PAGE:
The most important shot of the game happened by accident.
Gavin Skelly got trapped in the paint and tried to feed it to Dererk Pardon. It flew over Pardon’s head. But Bryant McIntosh tracked it down in the corner and nailed a three right in front of his own bench. Northwestern trailed by 10 when the ball left his hands, the team’s biggest deficit of the night. When the ball tickled the twine, it kickstarted a 20-2 run that turned the game on its head and gave Northwestern an incredible and historic victory that now has the team in its first ever Big Ten tournament semifinal.
And while the Wildcats shot the ball well for the second straight night, it was suffocating defense that spurred the run. During that 9-minute, 23-second stretch of the second half, the Terrapins shot 1-of-7 from the field and committed six turnovers.
“When our defense is clicking, our offense just automatically ramps up,” Vic Law Jr. said. “We get energy from playing defense, from stopping the other team from what they want to do.”
For Northwestern, that meant stopping Melo Trimble. And while Maryland’s star guard did finish with 20 points and four assists, he also had six turnovers, including three during the definitive stretch.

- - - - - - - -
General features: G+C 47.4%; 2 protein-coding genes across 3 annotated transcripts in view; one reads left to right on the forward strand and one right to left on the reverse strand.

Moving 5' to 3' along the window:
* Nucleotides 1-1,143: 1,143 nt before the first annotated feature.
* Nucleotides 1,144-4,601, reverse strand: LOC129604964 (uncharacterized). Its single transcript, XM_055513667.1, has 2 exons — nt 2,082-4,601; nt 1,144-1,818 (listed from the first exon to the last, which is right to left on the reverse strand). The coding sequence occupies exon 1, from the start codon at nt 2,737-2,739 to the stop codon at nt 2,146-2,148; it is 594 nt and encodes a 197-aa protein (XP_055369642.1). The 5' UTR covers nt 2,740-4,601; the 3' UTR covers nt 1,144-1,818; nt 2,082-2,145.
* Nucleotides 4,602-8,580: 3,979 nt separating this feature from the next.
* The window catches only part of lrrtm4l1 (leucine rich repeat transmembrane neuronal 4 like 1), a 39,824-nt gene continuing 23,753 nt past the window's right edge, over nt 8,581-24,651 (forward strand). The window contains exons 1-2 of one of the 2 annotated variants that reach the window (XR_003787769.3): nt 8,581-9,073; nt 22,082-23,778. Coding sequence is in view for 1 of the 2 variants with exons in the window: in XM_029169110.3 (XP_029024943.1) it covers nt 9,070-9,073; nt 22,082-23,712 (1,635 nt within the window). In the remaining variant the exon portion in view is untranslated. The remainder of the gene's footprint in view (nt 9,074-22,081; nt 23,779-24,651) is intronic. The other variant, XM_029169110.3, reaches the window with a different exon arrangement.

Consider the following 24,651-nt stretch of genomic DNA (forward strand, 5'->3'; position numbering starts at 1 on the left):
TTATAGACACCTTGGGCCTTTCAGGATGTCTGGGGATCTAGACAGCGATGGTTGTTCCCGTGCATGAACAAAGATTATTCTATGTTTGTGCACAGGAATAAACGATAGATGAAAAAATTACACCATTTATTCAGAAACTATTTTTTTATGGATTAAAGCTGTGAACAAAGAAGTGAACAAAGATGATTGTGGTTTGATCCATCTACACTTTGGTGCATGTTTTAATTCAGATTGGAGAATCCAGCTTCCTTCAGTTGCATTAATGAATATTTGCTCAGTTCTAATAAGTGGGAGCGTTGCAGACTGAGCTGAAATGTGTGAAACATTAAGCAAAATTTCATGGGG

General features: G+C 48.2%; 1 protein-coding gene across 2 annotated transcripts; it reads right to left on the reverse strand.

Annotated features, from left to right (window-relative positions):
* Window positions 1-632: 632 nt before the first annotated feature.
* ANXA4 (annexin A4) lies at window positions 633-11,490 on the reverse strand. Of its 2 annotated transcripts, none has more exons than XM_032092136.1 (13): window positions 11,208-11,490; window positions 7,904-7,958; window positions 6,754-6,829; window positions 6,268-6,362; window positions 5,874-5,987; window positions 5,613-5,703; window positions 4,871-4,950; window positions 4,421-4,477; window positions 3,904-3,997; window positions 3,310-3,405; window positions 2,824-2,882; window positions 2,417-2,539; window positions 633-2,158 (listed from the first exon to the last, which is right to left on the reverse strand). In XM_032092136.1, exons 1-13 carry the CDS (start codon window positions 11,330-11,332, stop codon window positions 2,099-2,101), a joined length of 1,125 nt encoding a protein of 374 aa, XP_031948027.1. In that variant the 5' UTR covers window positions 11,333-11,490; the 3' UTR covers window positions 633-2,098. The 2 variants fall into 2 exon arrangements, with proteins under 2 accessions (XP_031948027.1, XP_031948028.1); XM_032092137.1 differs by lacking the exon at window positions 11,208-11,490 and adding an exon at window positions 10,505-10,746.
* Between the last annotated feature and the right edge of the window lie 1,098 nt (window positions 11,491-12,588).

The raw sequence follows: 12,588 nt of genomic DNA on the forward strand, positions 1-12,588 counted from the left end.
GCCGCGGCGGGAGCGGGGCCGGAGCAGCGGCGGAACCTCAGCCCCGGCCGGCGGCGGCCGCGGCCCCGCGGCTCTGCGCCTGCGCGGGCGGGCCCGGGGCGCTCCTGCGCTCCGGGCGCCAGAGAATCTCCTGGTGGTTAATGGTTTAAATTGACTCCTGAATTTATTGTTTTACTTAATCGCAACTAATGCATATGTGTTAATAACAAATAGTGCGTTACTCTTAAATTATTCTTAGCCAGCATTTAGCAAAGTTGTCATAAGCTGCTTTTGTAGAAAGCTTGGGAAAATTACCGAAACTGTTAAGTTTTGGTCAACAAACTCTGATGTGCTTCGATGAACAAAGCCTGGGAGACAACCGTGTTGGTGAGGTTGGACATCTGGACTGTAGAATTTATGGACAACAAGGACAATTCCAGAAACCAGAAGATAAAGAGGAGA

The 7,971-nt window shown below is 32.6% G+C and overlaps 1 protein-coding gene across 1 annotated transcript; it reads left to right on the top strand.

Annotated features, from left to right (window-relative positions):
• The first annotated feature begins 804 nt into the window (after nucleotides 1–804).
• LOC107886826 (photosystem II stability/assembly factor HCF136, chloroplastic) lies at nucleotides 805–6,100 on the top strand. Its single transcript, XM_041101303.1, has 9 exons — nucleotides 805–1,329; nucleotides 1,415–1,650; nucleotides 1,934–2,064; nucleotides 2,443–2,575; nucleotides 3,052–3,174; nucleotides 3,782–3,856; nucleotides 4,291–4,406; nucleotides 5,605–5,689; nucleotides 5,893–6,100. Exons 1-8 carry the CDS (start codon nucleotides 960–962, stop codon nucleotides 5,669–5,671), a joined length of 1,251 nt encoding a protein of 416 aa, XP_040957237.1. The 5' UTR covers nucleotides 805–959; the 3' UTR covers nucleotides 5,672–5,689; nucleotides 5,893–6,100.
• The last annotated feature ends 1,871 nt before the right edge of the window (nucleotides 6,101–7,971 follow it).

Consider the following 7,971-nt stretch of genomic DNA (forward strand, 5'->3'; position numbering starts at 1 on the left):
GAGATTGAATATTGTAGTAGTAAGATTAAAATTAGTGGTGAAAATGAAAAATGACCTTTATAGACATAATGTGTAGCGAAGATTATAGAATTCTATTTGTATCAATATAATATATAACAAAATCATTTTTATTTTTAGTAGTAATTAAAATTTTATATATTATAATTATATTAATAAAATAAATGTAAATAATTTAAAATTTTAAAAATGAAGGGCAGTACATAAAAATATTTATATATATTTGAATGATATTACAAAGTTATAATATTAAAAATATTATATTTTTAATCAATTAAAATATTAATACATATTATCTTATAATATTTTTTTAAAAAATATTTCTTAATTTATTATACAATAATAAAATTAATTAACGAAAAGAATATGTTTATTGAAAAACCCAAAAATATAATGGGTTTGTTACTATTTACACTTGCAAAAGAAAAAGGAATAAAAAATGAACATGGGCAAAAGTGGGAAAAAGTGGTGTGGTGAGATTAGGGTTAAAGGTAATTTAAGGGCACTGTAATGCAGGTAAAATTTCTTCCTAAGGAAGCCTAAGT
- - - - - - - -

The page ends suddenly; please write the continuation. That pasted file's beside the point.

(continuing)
“In the previous game, Melo got a lot of points off curls, ball screens,” Scottie Lindsey said. “Our help line, it really wasn't in the right position. We adjusted how we were guarding him. I think with everyone in the right positions, we did a better job.”
Lindsey’s return made the task significantly easier. When Law Jr. had two first-half fouls, Chris Collins was able to use Lindsey, Bryant McIntosh and even Jordan Ash — who had the most success against Trimble, albeit in a small sample size — to slow the man who had dominated to the tune of 32 points when the two teams met in Evanston earlier this year. Meanwhile, the second half of defending Trimble on the pick-and-roll — defending the roller — was also effective. Maryland centers Damonte Dodd and Ivan Bender just five times combined and scored six points combined.
But back to the second-half run: It was one of the best stretches of defense Northwestern has played this season, and perhaps even more impressively, it came on the heels of a stretch of over eight minutes in which the Wildcats didn’t make a field goal, a cold streak that started with 4:32 left in the first half and ended over four minutes into the second half. Things certainly looked dire until that run. The Wildcats were sloppy coming out of the halftime break, and the Terrapins were feeding off a loud pro-Maryland home crowd. But there is no better way to quiet a crowd than to simply shut down an offense and then score on the other end: The Wildcats went 9-of-13 with just two turnovers during that stretch.
“Was really proud of our team,” Collins said. “We had a lot of toughness. Withstood a big run to start the game, then at the end of the first half, early second half.”
Playing what was essentially a road game, Northwestern needed stops when its offense struggled. Few teams can beat Maryland in Maryland when not making a shot for over a fifth of the game. But thanks to fantastic team defense, the Wildcats were able to stick around when they went cold and then pull ahead when they heated up, helping their coach get his first win over Maryland in the process.